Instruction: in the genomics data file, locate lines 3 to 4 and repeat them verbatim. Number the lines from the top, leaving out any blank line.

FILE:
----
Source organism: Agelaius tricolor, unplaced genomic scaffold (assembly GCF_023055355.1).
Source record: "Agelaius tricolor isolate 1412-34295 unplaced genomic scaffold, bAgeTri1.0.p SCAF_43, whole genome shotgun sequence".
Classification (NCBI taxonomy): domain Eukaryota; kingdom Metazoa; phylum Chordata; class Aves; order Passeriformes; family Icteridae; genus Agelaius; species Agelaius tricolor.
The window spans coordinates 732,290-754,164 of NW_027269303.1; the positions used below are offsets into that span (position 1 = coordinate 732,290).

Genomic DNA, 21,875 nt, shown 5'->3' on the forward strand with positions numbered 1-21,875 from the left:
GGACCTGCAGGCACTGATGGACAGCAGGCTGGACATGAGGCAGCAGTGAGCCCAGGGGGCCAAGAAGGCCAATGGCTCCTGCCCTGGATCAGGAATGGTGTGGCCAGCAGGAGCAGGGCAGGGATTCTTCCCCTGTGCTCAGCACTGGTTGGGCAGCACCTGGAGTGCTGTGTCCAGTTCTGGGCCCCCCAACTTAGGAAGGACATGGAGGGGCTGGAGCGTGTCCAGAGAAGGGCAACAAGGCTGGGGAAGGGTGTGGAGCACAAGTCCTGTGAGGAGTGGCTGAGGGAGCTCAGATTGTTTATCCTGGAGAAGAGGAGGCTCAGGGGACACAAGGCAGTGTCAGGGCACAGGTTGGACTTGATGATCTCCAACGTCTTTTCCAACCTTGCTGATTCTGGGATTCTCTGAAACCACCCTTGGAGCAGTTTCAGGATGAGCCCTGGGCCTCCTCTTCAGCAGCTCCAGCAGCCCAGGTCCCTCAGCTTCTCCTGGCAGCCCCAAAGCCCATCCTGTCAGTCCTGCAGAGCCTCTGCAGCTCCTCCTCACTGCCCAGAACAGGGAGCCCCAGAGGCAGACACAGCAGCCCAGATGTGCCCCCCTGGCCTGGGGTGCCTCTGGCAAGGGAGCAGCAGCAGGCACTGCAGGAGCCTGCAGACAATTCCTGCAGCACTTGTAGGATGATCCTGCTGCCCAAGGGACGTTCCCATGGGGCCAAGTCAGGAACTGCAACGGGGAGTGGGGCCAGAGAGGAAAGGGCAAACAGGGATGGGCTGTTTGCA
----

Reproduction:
Classification (NCBI taxonomy): domain Eukaryota; kingdom Metazoa; phylum Chordata; class Aves; order Passeriformes; family Icteridae; genus Agelaius; species Agelaius tricolor.
The window spans coordinates 732,290-754,164 of NW_027269303.1; the positions used below are offsets into that span (position 1 = coordinate 732,290).